This is, in one sense, patently obvious, but it is nonetheless a point worth making since so many in the public discussions in China act as if they believe there is an 'unadulterated Chinese way'. Xu Jilin highlights the cosmopolitan aspects of contemporary Chinese statecraft and political thought, and this, in turn, offers something interesting for students of New Sinology. It suggests that we should ask about the 'international', hybrid and cosmopolitan aspects of previous shengshi.

And this brings us to Han Yu 韓愈 (768-824), the great Tang dynasty Confucian—and putative father or precursor to Neo-Confucianism. As far as I have seen, discussions of shengshi that mention the Tang dynasty do not engage with the question of borrowing, adapting, or incorporating foreign influences of significance, beyond noting the confident, open-minded character of the age and the fondness at that time for 'foreign' cultural objects, something captured in terms of the regard the Court held for exotica such as golden peaches from Samarkand in Central Asia.[5] Yet scholars have long known that non-Tang influences in this prosperous age of the Tang extended far beyond exotica. Indeed, it has been a truism among scholars of medieval China that the great minds of the Tang were Buddhist, and most speak of 'the Buddhist Age in China (ca. 500-850CE)'.[6] Xu Jilin's questions about the nature of foreign influence in the 'modernity' of China's prosperous age today direct us to raise similar questions about Tang China.

Han Yu can serve as a useful entryway into asking this twenty-first century question of Tang China. To be fair, Han Yu lived well after the 'Zhenguan Reign of Virtue' (Zhenguan zhi zhi 貞觀之治; 626-649)—a period generally acknowledged as the zenith of the Tang shengshi. Yet, Han Yu's engagement with Buddhism reflects the extended impact of this foreign doctrine not only in the Tang, but on Neo-Confucianism in the long run. Debates about the 'Chinese Model' and universal values in the twenty-first century add new poignancy to Han Yu's example, possibly changing how we look at the Tang and certainly changing what it means to invoke Tang cosmopolitan splendor in the shengshi debates of today. Buddhism fundamentally shaped this classically 'Chinese' dynasty. From daily habits—tea drinking spread from Buddhists to the rest of the society during this time—to the shape of that quintessentially Chinese teaching, Confucianism. An import from India, Buddhism modified the genetic code of Chinese material and ideological life. If that is so, what does it mean to be Chinese? Or, for that matter, to be splendidly Chinese, as the Tang is seen to be?

Han Yu derided Buddhism, yet he was profoundly influenced by Buddhist ideas and practices. In this he is representative of the Chinese literati more broadly. All students who undertake China history survey courses read Han Yu's memorial 'On the Bone of the Buddha' (Lun fogu biao 論佛骨表), his denunciation of this foreign teaching and its incompatibility with the culture of previous dynasties, the Way of Confucius. Yet, as Mark Edward Lewis notes, Han Yu's understanding of Confucian sagehood 'was covertly adapted from the Buddhist ideal of the bodhisattva.'[7] Indeed, from Neo-Confucian metaphysical disquisitions on cosmic patterns (li 理) or 'material force'(qi 氣), to practical village moral instruction and community building through Community Compacts (xiangyue 鄉約, particularly the Northern Song first enunciation as popularized by Zhu Xi, the 'Lantian Compacts' of the Lu Brothers 呂氏藍田鄉約), this 'covert' influence of Buddhism in Neo-Confucian philosophy and statecraft is clearly evident.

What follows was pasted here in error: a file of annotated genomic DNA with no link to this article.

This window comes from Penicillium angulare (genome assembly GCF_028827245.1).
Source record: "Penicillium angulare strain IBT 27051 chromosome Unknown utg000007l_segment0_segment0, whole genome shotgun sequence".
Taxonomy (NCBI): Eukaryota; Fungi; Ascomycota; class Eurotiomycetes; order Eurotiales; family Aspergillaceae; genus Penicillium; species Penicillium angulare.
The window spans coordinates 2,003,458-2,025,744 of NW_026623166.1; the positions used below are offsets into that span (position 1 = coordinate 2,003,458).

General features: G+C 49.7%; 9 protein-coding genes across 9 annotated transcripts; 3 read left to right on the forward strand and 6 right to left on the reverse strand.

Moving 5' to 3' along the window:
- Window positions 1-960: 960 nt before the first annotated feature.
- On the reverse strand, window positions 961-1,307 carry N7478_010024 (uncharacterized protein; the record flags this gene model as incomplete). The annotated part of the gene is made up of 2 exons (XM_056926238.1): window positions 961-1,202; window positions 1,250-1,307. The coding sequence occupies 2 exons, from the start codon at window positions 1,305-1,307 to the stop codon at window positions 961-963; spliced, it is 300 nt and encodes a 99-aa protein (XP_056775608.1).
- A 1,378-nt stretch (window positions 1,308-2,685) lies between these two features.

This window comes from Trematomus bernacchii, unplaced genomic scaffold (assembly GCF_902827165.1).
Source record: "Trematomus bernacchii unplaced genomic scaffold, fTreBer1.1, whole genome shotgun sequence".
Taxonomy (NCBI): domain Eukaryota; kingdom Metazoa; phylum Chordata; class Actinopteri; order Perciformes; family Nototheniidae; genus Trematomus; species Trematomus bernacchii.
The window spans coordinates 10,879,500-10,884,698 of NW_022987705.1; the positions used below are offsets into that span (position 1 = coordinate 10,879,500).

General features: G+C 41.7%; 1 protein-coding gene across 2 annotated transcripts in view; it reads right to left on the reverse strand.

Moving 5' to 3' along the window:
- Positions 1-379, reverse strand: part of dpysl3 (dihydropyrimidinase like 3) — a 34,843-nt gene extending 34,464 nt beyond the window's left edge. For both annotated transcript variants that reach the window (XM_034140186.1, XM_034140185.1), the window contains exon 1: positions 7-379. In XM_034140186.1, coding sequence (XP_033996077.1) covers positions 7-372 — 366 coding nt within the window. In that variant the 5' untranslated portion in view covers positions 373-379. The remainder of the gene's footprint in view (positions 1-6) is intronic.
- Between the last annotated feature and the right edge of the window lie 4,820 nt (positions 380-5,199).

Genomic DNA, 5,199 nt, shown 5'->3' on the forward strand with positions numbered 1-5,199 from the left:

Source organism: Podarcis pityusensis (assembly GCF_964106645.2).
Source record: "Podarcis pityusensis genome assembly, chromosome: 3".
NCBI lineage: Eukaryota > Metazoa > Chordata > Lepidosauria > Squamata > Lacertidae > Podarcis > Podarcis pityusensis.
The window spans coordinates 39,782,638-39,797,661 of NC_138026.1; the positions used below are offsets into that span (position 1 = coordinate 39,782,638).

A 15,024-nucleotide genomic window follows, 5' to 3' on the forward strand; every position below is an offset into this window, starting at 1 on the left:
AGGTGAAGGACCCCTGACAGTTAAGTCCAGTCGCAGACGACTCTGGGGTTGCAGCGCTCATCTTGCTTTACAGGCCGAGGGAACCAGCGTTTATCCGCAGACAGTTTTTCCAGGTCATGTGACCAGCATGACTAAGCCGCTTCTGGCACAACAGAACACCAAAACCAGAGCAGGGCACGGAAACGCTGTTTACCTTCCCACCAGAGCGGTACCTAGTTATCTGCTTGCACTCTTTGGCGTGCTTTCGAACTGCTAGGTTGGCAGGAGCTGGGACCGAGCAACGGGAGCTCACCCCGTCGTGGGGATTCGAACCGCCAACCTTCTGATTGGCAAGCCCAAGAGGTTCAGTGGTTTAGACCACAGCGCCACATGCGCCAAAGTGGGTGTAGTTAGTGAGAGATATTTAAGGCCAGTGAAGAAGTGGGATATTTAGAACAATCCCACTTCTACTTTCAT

The Buddhist influence on imperial China is well-known, but my point is that this exogenous resource has been effaced, ignored and side-stepped in discussions of shengshi and the 'China Model' when the case of the glories of the Tang are mentioned. Turning Xu Jilin's penetrating analysis of the foreign aspects of both so-called 'Chinese values' (Zhongguo jiazhi 中國價值) and 'universal norms' (pushi guifan 普世規範) on the Tang brings the case of Han Yu to the fore and changes our understanding of Tang shengshi by highlighting the issue of the adaptation of strange but compelling foreign ideas and practices into something that becomes authentically Chinese.

This international incorporation is not a new story, but it appears to be a story that has been forgotten in discussions of China's contemporary Prosperous Age. There never was a 'pure' Chinese Way, any more than there is some 'pure' Western model (why should Mediterranean cultures of Greece and Israel that were better honoured and preserved in post-antiquity by what we think of as Middle Eastern regimes than by trans Alpine societies of Western Europe be considered 'Western' instead of 'Middle Eastern'?). A refreshed reading of the troubled internationalism of Tang Prosperous Age could, therefore, provide a helpful reminder and an alternate 'China model' for twenty-first century debates over what really constitutes Shengshi Zhongguo.

Related material from this issue of China Heritage Quarterly:


[1] Asia Pacific Memo # 92, interview with Chan Koonchung (5th video clip), posted 28 June 2011 at:

[2] Cited in Geremie Barmé, 'Speaking Notes' for the AAS Panel on 'Flourishing China: Myths and Realities', see the Editorial Introduction to this issue of China Heritage Quarterly.

[3] Xu Jilin, 'Universal civilization, or Chinese values? (Pushi wenming, haishi Zhongguo jiazhi?,), Kaifang, 4 June 2010 (许纪霖,《普世文明,还是中国价值?——近十年中国历史主义思潮之批判》,原载《开放时代》杂志,2010年第5期, online at:; and David Kelly, 'How China Stands Up: Chinese vs. Universal Values and the Critique of Historicism', paper given at the annual meeting of the Association for Asian Studies, Honolulu, 31 March-3 April 2011.

[4] Timothy Cheek, 'The "Directed Public" of China's Public Intellectuals', Asia Pacific Memo #13, 19 August 2010, online at:

[5] Edward H. Schafer, The Golden Peaches of Samarkand: A Study of T'ang Exotics, Berkeley: University of California Press, 1985.

[6] John King Fairbank and Merle Goldman, China: A New History, Cambridge, Ma.: Harvard University Press, 2006, 2nd ed., quote on p.79; see also Kenneth K.S. Ch'en, The Chinese Transformation of Buddhism, Princeton: Princeton University Press, 1973.

[7] Mark Edward Lewis, China's Cosmopolitan Empire: The Tang Dynasty, Cambridge, Ma.: Harvard University Press, 2010, pp.142 & 237.